1. This Civil Miscellaneous Appeal arises out of certain execution proceedings. It raises a point of construction of Section 15(1) of Tamil Nadu Act XXXVIII of 1972. This enactment was avowedly passed to provide for the relief of certain indebted persons in the State. Briefly stated, the Act confers a right on certain debtors, and in certain conditions, to apply to the Court for scaling down their debts under Section 15. There is a time-limit provide for under this section. The time-limit is six months from the date of publication of the Act. It may be observed that the Act was published in the Gazette on 15th December, 1972. Section 15 contains two sub-sections. Sub-section (1) deals with a case where a decree has been passed before the publication of the Act in the Official Gazette. Sub-section (2), on the other hand, deals with a case where in a respect of a debt payable on the date of the publication of the Act in the Official Gazette, a decree has been passed subsequent to the date of the said publication.
2. The appellants before me, who are the judgment-debtors, filed an application under Section 15(1) of the Act and asked for relief. The decree against them was passed on 15th February, 1965, prior to the publication of the Act in the Official Gazette.
3. The learned Subordinate Judge, however, dismissed the judgment-debtor's application as time-barred. He did so because the application was filed only on 25th April, 1974, which was beyond six months from the date of publication of the Act. Incidentally, the judgment-debtors also filed a separate application for excusing the delay in moving the Court under Section 15(1) of the Act, but this application was also dismissed by the learned Subordinate Judge.
4. In this appeal against the dismissal of the judgment-debtors' application under Section 15(1) of the Act as time-barred, it is contended that Tamil Nadu Act XXXVIII of 1972 does not impose any time-limit whatever for an application by a judgment-debtor for scaling down the decree. Learned counsel for the judgment-debtors cited in support of his submission, the judgment of a learned single Judge of this Court, N. S. Ramaswami, J., reported as Ramakrishnan v. Kandaswami Thevar 1974 TLNJ 378. Learned counsel said that this decision of Ramaswami, J., was followed by another learned single Judge of this Court, Gokulakrishnan, J., in Kuppachi Ammal v. Lakshmi Ammal 1975 TLNJ 462.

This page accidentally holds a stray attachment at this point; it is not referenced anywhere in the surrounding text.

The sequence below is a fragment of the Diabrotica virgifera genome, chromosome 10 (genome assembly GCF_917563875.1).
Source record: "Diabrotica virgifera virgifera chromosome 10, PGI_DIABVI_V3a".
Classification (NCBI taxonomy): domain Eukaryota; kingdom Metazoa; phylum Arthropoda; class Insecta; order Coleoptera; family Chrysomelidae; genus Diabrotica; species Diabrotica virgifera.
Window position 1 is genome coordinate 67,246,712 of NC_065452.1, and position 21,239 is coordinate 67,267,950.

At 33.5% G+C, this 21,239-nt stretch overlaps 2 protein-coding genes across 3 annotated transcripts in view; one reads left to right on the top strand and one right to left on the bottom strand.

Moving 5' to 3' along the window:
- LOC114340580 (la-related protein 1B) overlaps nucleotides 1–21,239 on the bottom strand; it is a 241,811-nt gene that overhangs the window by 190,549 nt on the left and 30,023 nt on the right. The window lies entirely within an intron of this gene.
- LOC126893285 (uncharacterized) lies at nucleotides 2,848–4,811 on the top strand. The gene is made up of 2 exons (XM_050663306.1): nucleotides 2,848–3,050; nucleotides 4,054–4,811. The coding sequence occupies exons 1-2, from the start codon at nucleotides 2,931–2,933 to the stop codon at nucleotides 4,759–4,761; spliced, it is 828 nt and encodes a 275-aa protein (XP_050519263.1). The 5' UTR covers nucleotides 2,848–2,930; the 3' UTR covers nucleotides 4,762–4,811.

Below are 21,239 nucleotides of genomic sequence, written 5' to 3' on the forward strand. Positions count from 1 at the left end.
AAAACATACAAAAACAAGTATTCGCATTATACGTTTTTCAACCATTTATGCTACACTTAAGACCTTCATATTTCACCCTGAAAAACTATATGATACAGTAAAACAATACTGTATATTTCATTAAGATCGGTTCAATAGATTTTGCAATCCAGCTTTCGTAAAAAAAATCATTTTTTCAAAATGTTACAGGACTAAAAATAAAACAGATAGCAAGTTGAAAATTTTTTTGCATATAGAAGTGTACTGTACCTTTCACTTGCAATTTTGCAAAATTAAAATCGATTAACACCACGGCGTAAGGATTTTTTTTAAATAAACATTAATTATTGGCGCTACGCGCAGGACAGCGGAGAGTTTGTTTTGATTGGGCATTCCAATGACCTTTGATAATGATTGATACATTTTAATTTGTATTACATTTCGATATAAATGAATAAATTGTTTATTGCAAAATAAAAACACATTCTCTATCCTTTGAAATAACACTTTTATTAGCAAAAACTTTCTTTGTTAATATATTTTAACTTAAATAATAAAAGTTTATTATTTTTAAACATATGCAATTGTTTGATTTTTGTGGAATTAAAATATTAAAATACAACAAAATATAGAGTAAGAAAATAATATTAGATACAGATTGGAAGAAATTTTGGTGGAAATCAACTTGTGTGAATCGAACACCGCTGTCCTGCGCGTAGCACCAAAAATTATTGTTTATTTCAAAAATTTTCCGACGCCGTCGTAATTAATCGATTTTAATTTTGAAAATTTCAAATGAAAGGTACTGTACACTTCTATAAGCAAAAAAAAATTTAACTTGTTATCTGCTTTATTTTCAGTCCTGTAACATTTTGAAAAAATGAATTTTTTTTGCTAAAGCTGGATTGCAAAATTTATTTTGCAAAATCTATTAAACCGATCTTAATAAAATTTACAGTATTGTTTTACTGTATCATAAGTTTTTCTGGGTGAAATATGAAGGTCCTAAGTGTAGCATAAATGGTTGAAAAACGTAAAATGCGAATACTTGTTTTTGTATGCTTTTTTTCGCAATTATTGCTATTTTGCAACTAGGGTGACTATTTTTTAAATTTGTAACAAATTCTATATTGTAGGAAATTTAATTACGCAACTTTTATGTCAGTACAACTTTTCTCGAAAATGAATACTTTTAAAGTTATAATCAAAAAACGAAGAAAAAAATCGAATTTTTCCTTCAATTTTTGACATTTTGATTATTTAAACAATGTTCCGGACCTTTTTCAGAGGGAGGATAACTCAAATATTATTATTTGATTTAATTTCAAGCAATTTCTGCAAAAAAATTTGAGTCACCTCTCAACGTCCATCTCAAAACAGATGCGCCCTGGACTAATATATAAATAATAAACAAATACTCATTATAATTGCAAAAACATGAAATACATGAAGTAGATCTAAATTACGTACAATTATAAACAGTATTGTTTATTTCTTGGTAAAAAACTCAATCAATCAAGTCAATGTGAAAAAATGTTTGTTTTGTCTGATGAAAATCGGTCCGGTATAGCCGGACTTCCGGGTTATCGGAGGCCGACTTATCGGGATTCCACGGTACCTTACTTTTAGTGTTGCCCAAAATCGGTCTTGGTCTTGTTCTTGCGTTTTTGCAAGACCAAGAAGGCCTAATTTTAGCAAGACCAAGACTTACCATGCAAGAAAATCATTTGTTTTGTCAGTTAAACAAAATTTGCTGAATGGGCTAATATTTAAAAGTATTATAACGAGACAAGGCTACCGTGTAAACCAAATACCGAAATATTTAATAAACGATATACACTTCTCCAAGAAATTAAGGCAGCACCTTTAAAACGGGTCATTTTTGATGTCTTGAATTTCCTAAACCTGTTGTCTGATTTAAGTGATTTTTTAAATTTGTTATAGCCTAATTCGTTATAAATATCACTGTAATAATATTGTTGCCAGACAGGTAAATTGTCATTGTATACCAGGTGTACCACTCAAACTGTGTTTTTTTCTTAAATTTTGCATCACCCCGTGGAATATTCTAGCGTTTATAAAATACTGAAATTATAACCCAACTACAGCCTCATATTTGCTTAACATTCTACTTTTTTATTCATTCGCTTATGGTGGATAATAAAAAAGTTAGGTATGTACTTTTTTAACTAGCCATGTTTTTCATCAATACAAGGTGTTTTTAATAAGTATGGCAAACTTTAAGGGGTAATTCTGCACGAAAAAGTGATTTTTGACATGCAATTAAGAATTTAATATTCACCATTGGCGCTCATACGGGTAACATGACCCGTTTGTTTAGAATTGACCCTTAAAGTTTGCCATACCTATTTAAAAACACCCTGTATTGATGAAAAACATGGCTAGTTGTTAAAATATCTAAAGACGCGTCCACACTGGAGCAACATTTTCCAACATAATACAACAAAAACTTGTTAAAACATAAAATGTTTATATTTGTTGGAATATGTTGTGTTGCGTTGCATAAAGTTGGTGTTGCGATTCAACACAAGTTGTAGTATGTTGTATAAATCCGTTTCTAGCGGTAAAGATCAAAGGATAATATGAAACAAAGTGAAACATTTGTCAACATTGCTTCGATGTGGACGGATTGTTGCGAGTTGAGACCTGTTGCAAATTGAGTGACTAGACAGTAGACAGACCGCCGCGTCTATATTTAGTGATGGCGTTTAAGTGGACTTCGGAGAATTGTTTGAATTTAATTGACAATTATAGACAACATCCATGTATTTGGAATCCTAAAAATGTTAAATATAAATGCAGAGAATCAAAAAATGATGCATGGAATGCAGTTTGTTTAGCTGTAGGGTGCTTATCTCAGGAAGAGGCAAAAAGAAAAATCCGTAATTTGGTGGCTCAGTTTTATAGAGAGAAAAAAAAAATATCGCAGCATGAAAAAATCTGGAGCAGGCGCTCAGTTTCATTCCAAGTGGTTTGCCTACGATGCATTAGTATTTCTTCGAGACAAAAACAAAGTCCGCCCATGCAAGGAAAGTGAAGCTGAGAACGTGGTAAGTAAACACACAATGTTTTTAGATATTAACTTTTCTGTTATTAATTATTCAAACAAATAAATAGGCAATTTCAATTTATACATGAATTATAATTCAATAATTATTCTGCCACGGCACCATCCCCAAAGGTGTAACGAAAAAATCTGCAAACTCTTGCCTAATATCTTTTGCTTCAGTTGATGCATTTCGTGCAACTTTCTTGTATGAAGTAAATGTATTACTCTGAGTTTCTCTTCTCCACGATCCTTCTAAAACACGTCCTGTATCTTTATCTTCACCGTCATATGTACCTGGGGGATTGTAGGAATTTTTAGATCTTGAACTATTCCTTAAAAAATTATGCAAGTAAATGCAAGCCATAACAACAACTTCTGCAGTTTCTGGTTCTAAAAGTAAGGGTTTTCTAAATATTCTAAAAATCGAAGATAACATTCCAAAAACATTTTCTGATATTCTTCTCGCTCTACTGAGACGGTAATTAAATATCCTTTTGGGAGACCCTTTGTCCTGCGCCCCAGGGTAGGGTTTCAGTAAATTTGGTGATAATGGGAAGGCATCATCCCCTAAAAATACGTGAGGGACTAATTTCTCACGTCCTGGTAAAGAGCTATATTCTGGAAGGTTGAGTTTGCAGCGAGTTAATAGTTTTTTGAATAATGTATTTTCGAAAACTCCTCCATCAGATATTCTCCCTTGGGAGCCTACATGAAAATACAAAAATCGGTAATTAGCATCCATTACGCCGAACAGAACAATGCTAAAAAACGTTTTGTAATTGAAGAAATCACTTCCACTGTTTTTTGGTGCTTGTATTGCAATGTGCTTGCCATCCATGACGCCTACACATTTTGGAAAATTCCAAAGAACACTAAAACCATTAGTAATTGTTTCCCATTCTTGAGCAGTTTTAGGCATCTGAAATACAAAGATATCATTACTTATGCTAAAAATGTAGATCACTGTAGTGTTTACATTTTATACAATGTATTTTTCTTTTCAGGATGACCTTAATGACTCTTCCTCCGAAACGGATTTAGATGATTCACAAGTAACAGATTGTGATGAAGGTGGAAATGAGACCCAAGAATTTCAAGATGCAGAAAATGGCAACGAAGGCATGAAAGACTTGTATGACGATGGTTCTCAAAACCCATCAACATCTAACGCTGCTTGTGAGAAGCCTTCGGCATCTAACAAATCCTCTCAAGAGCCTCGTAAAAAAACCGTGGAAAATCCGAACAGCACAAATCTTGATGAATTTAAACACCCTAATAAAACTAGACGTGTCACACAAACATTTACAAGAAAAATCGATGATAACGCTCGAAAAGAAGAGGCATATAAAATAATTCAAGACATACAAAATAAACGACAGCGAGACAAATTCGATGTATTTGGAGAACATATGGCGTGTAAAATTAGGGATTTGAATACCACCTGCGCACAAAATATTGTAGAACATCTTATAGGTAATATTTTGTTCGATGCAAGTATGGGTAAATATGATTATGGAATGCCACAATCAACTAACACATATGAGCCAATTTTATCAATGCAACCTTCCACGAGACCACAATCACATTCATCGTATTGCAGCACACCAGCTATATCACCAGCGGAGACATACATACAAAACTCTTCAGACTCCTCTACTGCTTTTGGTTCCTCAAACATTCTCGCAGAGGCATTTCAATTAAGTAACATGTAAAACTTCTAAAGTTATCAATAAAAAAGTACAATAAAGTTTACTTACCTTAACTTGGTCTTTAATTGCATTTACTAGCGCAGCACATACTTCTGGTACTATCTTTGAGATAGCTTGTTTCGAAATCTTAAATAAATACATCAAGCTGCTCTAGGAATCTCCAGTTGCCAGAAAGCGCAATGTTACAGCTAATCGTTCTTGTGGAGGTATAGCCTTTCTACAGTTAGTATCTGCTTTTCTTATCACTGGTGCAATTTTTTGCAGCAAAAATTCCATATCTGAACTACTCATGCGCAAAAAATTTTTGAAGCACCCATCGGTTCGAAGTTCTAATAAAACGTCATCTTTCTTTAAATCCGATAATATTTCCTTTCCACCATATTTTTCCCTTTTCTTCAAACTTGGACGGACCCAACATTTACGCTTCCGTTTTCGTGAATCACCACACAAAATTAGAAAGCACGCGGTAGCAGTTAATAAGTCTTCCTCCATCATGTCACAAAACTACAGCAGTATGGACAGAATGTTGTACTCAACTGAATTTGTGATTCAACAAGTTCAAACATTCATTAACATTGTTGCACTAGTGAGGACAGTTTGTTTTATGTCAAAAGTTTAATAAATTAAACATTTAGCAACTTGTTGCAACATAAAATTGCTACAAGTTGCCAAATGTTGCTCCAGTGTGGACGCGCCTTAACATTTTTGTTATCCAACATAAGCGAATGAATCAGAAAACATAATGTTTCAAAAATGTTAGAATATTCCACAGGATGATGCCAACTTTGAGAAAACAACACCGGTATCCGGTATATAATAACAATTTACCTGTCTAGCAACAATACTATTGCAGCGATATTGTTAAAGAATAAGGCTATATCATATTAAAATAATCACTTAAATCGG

5. It may be stated, at once, that Gokulakrishnan, J. was not directly concerned with an application under Section 15(1) of the Act, but was dealing with an order rejecting an application for excusing the delay in moving the Court under Section 15(1) of the Act. The earlier judgment of Ramaswami J., however, is a direct decision on the point, for in that case too, an application by a judgment-debtor was filed under Section 15(1) of the Act, but beyond six months from the date of publication of the Act. Actually, in that case, the application for relief was filed on 8th October, 1973. Ramaswami, J. held that while Section 15(1) imposed a time-limit for filing applications for scaling down decree debts, the time-limit applied only in the case of an application filed by a decree-holder for relief. He held that the requirement as to limitation does not apply in the case of an application filed by a judgment-debtor.
6. To understand the reasoning of the learned Judge, it is necessary to quote the section verbatim, punctuation and all.
'Where before the publication of this Act, a Court has passed a decree for the repayment of a debt, it shall, on the application of any judgment-debtor who is a debtor within the meaning of this Act, or in respect of a Hindu joint family debt, on the application of any member of the family whether or not he is the judgment-debtor or on the application of the decree-holder within six months from the date of publication of this Act, apply the provisions of this Act to such decree and shall, notwithstanding anything contained in the Civil P.C. 1908 (Central Act V of 1908), amend the decree accordingly or enter satisfaction, as the case may be'.
7. As earlier indicated by me, this sub-section refers to two kinds of applications: (i) application by the judgment-debtor, and (ii) application by the decree-holder. According to Ramaswami, J. it is only to an application by the decree-holder that the limitation of six months would apply. The reason adduced by the learned Judge was that there is no comma immediately after the words 'on the application of the decree-holder'. According to the learned Judge, the absence of a comma at the appropriate place signified that the words of limitation, 'within six months from the date of publication of this Act' have to be read as applicable only to the immediately preceding words, 'on the application of the decree-holder', and they cannot be held to apply to 'the application of any judgment-debtor'.